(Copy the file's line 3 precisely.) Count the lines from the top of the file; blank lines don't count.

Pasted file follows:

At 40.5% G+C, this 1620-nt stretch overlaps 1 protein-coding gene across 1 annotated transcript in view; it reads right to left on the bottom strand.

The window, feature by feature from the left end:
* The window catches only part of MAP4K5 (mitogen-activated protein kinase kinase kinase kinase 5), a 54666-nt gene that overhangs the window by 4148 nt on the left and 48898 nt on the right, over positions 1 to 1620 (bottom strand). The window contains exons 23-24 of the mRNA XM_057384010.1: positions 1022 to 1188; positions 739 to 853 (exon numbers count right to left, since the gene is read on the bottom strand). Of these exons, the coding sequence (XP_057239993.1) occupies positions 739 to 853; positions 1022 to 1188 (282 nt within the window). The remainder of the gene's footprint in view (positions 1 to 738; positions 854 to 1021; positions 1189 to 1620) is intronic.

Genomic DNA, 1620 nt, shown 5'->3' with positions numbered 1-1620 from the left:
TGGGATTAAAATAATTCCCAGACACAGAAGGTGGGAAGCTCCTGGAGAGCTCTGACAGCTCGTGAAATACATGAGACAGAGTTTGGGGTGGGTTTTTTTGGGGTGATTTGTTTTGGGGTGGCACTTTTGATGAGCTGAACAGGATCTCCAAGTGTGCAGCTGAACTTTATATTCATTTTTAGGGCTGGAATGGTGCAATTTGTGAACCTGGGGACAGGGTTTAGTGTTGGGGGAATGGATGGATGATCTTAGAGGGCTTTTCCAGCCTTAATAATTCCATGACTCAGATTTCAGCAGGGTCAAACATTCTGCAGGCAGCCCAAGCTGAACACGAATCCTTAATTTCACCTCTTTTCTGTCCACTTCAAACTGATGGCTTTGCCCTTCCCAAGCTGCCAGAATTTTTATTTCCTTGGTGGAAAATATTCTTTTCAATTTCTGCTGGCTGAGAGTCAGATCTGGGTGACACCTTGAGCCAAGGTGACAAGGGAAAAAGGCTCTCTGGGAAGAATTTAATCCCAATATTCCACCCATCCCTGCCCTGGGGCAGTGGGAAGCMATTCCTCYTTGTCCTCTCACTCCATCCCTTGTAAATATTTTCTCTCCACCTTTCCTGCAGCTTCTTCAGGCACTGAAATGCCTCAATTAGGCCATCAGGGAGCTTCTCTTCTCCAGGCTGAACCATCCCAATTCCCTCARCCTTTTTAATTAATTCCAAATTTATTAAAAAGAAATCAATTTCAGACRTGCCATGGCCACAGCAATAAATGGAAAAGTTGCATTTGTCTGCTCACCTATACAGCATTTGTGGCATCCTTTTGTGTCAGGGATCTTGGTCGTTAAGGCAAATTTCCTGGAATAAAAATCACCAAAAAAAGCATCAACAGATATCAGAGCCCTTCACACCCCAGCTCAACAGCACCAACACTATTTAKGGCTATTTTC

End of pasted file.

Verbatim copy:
* The window catches only part of MAP4K5 (mitogen-activated protein kinase kinase kinase kinase 5), a 54666-nt gene that overhangs the window by 4148 nt on the left and 48898 nt on the right, over positions 1 to 1620 (bottom strand). The window contains exons 23-24 of the mRNA XM_057384010.1: positions 1022 to 1188; positions 739 to 853 (exon numbers count right to left, since the gene is read on the bottom strand). Of these exons, the coding sequence (XP_057239993.1) occupies positions 739 to 853; positions 1022 to 1188 (282 nt within the window). The remainder of the gene's footprint in view (positions 1 to 738; positions 854 to 1021; positions 1189 to 1620) is intronic.